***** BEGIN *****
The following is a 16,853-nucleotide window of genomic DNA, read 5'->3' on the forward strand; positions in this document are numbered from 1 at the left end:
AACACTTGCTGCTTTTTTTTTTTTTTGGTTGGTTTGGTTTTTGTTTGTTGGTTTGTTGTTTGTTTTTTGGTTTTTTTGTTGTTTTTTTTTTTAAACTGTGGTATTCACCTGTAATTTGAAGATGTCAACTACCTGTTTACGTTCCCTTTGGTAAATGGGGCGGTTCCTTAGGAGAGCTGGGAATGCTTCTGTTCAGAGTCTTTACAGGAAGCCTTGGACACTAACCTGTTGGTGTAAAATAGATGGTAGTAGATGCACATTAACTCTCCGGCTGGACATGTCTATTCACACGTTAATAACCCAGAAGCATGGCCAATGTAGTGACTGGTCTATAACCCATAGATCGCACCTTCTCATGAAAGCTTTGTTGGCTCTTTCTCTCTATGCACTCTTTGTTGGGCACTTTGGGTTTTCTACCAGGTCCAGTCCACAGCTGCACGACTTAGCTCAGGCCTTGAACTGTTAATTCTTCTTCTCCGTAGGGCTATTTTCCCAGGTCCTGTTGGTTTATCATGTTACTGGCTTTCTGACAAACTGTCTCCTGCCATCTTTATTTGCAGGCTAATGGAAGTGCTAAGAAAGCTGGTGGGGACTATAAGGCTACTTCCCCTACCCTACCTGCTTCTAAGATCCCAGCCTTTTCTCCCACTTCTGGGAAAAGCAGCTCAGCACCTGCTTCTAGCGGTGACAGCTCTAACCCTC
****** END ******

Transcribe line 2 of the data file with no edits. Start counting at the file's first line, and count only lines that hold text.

AACACTTGCTGCTTTTTTTTTTTTTTGGTTGGTTTGGTTTTTGTTTGTTGGTTTGTTGTTTGTTTTTTGGTTTTTTTGTTGTTTTTTTTTTTAAACTGTGGTATTCACCTGTAATTTGAAGATGTCAACTACCTGTTTACGTTCCCTTTGGTAAATGGGGCGGTTCCTTAGGAGAGCTGGGAATGCTTCTGTTCAGAGTCTTTACAGGAAGCCTTGGACACTAACCTGTTGGTGTAAAATAGATGGTAGTAGATGCACATTAACTCTCCGGCTGGACATGTCTATTCACACGTTAATAACCCAGAAGCATGGCCAATGTAGTGACTGGTCTATAACCCATAGATCGCACCTTCTCATGAAAGCTTTGTTGGCTCTTTCTCTCTATGCACTCTTTGTTGGGCACTTTGGGTTTTCTACCAGGTCCAGTCCACAGCTGCACGACTTAGCTCAGGCCTTGAACTGTTAATTCTTCTTCTCCGTAGGGCTATTTTCCCAGGTCCTGTTGGTTTATCATGTTACTGGCTTTCTGACAAACTGTCTCCTGCCATCTTTATTTGCAGGCTAATGGAAGTGCTAAGAAAGCTGGTGGGGACTATAAGGCTACTTCCCCTACCCTACCTGCTTCTAAGATCCCAGCCTTTTCTCCCACTTCTGGGAAAAGCAGCTCAGCACCTGCTTCTAGCGGTGACAGCTCTAACCCTC